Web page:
WELCOME to the Kickstarter page for our revolutionary cookbook:
Eat Your Sidewalk
Our book is as challenging, and absurdly pleasurable as it’s title. It’s about how our curiosity to discover our urban environment and eat from it could transform us, and our perception of the world.
The aha! moment that led to this cookbook came about when we realized that eating doesn’t have to begin in a store, a market or a garden -- we asked ourselves, what if eating begins right under your feet wherever you are?
As avid foragers and amateur urban ecologists this question hit home when we challenged ourselves to live for a week by foraging our sidewalks-- surprisingly it was easy; then we did it with a community -- and it caught on as grandmothers, freegans, and foodies joined forces -- and now we would like to share our ideas with you via one of the great modern art forms -- the cookbook.
Currently we’re deep in the research phase of this book and your support will help us complete it. This summer we’ve been hitting the pavement from NJ to Detroit and beyond. Where we challenge communities to live for a week at a time by only eating their sidewalks. Our research involves inventing new ways to cook, forage, challenge old habits and even take on the best local chefs -- all to accomplish delivery of The Eat Your Sidewalk Cookbook this fall.
So far what we can tell you, is that it will be no ordinary cookbook. It’ll lay out our ideas to reinvent practices of eating that capture what’s most astonishing about foraging. It’ll weave between experimental recipes, stories, guest writings and tools for action. We’re designing the cookbook so that the tools are removable -- there’ll be fold-out diagrams, a pop out codebook, and a stencil. We’re offering these components as rewards from 5 dollars to 35. And the cookbook from 60 bucks for the compact edition, to 120 for the complete edition.
So why the focus on foraging? Well, we have to say a bit about spurse. We’re a collective of systems thinkers, and designers who’ve spent the last decade researching how humans and their environments shape each other. We’ve done fieldwork in many remote hunting, fishing and mining communities and along the we’d often all stop to gather a spontaneous meal. This led us to see foraging -- what some of us still remember our grandparents doing -- is neither quaint nor exotic -- it’s how we change from being shoppers to stewards, activist, foodies, and ecologists without realizing it. It’s crucial to transforming us, our perceptions, and our fundamental engagements with the world.
That’s where this book comes in -- it’s our most passionate project -- the culmination of a many years of thinking, testing and doing. And your support is the key to finishing this timely endeavor. Please don’t wait, click on your favorite reward and be part of the future of eating!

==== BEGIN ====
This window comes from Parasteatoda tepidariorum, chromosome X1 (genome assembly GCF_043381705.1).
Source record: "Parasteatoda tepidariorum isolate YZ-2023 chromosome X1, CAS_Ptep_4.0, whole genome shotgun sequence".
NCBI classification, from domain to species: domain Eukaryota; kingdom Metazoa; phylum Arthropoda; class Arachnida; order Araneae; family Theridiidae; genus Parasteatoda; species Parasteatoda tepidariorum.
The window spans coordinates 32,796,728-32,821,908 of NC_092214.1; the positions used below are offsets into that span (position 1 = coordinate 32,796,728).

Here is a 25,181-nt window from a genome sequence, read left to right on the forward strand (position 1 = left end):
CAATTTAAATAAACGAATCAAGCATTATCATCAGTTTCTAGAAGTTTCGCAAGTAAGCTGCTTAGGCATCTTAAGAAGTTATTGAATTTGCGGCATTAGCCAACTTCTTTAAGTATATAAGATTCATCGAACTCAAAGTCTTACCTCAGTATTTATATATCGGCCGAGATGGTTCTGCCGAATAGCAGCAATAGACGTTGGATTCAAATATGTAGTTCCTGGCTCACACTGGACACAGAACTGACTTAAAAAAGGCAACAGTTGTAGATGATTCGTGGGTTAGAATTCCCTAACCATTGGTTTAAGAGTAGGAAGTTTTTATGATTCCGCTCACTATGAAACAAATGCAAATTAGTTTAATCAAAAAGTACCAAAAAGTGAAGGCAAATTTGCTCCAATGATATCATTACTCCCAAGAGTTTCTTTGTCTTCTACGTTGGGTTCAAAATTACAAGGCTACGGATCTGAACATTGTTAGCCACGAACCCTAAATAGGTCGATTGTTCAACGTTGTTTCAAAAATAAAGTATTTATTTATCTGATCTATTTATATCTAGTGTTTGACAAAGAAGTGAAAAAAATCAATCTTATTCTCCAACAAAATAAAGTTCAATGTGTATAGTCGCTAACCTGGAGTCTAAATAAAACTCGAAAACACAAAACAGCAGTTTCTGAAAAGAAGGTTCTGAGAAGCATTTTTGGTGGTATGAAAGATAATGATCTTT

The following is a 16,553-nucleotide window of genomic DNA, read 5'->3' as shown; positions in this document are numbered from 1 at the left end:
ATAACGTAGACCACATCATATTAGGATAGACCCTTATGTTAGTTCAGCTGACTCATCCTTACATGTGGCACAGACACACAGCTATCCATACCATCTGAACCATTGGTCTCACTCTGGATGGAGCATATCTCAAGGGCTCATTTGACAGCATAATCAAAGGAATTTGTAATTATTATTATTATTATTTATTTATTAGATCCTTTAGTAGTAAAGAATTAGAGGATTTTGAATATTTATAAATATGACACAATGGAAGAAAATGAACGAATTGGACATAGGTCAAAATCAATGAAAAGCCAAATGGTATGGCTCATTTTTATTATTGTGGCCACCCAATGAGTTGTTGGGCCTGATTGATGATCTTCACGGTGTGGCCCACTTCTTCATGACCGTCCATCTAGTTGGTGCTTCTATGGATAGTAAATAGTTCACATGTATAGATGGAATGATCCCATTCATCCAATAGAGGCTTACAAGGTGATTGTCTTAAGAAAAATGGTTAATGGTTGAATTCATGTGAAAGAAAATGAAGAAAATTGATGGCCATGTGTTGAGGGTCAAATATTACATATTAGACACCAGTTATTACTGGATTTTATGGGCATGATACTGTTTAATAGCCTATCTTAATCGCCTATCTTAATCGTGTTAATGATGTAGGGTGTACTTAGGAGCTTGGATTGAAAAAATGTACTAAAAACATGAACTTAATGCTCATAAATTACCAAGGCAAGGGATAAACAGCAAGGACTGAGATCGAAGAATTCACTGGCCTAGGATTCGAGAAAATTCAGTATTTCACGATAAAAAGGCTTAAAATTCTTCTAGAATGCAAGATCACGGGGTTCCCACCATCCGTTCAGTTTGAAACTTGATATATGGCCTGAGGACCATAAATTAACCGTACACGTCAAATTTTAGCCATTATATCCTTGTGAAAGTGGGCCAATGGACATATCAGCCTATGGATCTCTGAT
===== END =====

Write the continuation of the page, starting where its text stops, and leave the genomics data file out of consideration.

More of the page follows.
For us it is in the very words:
EAT: eating is what links us to all life -- when we eat a dandelion growing on our street what has happened to it now happens to us. Our health and its health are linked. Its concerns and ours meet. We can no longer separate our fates.
YOUR: You are not alone as you pick this plant -- others want it (both human and non-human), you have to negotiate, work together -- this means forming a community based on shared concerns (health, sustainability, pleasure...). Not a top down community, or a community in name only, but a co-evolving community of partners.
SIDEWALK: So often we talk about local but we skip over our actual place to get to the parts of our environment we more easily recognize because they are more like products or have been defined for us as important. But this means we are not addressing our actual environment fully. How do we do this? Begin with where you are -- your sidewalks, yards, neighborhoods, and the systems that they are part of -- and pay attention to everything. When this really happens a place comes alive.
!: Lets not forget the thin bit of punctuation! The exclamation mark is there because it has to be as urgent and as it is fun. (It can’t be all doom and gloom). Eat Your Sidewalk! celebrates the excesses that just might come with a less dependent way of life.
Please join us on this adventure to reinvent place and further the possibilities of a richer path through life.
"Eat your Sidewalk" is a startling title for a startling art project. It demonstrates that food can be acquired without purchasing industrially grown and processed commodities, and without growing it in a garden. The alternative is free. It takes little effort. It is called foraging. Spurse provides a timely lesson in urban sustainability by utilizing tasty and nutritious edibles that pop up in the cracks of urban pavements. Support this effort and you will improve human health, the economy, and the environment.” Linda Weitraub (Writer, Critic, Artist and Ecologist)